Hague uses the term “gifted leader” to describe Johnson and given the good sense of the rest of the piece I wondered why. I think it may be a bit of envy of Johnson’s charisma, not a characteristic one would associate with Hague who has never been Tiggerish. For that is what I think Johnson is at his best – a bouncing self-confident creature who entertains and perhaps inspires in a devil-may-care way. Boris is Boris.
But leadership is more complex and more nuanced than this. Theresa May couldn’t hack it because she was dull and frit. Cameron made a good fist of it for a while by following the model of Blair who, warts and all, was along with Thatcher Britain’s best post war leader. Every leader is a one-off – providing there is intellect and decency there is an infinite number of leadership models.
Johnson fails the leadership test because he fails the “decency” test. He is a lying reprobate and after a while people get sick of that. It’s not that he sells snake oil, though he does, but that he has no discernible moral compass. It was not Johnson’s performance on trial in the vote but his character.
“Johnson comes from a background where it is regarded as beneath one to make an effort: men like him are loath to stick to the rules because that would involve admitting the rules apply to them.” Camilla Long in The Times today.
I remember when a very old Harold Macmillan accused Margaret Thatcher of “Selling off the family silver” during her privatisation spree. It was one of the last sightings of “Noblesse Oblige” that quaint notion that privilege brings with it a duty to understand the needs of the underclass. Macmillan had it because he had gone from the playing fields of Eton to the Great War trenches, and learned from the experience.
Our two more recent Old Etonian Prime Ministers seem untroubled by those less advantaged than themselves. They have a sense of entitlement that they have never questioned. Maybe it started when they were fellow members of the Bullingdon Club where to flaunt wealth and privilege was de rigueur.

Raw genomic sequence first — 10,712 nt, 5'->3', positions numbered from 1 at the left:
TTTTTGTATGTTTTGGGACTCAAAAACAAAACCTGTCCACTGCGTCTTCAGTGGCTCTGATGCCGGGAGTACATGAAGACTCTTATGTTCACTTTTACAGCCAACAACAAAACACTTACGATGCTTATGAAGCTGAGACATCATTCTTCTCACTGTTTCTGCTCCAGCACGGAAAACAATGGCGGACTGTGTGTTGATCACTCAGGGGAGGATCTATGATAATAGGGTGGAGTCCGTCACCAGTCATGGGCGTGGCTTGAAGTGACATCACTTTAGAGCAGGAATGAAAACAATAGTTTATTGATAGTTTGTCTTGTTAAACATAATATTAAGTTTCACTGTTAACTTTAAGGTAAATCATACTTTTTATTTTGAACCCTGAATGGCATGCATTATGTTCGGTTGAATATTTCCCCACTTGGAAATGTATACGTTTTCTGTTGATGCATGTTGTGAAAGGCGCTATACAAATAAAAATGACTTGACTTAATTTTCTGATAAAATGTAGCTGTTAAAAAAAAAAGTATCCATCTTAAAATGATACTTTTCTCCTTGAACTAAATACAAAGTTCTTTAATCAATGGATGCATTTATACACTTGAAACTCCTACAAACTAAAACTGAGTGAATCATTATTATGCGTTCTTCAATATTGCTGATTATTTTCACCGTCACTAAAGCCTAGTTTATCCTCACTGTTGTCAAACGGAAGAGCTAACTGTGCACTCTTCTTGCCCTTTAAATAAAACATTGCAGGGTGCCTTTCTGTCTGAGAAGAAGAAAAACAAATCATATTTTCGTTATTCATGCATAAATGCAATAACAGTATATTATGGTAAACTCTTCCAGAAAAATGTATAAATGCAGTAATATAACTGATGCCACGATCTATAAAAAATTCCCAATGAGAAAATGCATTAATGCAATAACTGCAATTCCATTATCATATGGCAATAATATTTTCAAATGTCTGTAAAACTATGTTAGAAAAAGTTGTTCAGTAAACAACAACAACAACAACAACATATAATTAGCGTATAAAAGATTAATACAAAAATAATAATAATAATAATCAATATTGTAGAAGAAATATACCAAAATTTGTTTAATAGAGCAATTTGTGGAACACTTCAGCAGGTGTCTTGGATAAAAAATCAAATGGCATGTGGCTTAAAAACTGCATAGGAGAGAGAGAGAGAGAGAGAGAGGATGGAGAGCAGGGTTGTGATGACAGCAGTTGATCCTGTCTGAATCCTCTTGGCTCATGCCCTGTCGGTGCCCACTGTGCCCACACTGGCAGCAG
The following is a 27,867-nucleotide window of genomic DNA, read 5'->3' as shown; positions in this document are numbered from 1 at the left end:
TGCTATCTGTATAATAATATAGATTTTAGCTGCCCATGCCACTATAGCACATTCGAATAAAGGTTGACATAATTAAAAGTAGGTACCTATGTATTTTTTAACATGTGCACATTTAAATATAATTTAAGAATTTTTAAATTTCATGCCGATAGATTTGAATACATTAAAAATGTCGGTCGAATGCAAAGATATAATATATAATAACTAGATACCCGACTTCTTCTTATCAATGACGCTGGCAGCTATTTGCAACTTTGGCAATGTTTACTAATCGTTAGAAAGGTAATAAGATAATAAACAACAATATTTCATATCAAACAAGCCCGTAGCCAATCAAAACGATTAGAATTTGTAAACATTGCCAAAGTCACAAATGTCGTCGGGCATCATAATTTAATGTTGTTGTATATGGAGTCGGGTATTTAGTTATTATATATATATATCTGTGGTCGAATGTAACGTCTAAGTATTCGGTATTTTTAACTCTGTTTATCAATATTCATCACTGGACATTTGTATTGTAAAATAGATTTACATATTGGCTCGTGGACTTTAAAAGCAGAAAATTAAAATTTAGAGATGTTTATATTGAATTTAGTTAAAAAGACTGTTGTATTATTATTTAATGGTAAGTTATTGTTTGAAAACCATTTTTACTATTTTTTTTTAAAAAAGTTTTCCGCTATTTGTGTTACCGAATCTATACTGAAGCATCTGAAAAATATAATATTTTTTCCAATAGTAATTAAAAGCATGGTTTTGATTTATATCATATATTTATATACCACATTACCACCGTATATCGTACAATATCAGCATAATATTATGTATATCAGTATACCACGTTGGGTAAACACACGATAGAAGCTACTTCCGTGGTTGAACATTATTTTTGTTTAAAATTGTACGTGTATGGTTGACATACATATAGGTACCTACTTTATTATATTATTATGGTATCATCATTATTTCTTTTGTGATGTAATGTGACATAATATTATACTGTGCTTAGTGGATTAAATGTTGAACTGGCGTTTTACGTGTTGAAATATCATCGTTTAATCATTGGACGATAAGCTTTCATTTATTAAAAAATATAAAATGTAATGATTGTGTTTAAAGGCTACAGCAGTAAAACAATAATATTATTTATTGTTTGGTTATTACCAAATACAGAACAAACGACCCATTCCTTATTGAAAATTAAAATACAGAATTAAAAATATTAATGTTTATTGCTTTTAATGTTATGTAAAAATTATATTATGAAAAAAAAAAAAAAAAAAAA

Will David Cameron criticise the permanently dysfunctional Johnson? Well it seems unlikely as the whole point of being a Buller was to break the rules. Johnson was much less of a toff than Dave but he outdoes his predecessor in the openness of his contempt for the little people.
Every aspect of Johnson’s personality and behaviour confirm that he is above “petty” restrictions whether moral or, as we see in “Partygate” legal. If you have a leader so cavalier it sets an example. The Gray report shows this in gruesome detail.
If a man (someone with all the physical characteristics of the male sex) decides that he wishes to be perceived in future as a woman I have no objection. Wear a dress if you like James and ask people to call you Jane. No problem. If the law of the land agrees, which it does, that’s fine by me as well. If Jane has drug treatment to reinforce her femininity that’s OK by me too. But nothing will change the fact that biologically Jane is still a man.
This is a conflict that should never have happened. In allowing people to transition and be perceived as a different gender we should have applied some common-sense rules. Most (not all) sports should not permit biological males to compete as women. This seems so obvious that I find it bizarre that anyone disagrees. Lavatories in public places (and similar facilities) need to be designed to accommodate the fact that some users will have biological characteristics different from their declared and perceived gender.
I don’t know where it all went wrong, where the origins of this war were. It all seems so unnecessary but I’m with Ricky Gervais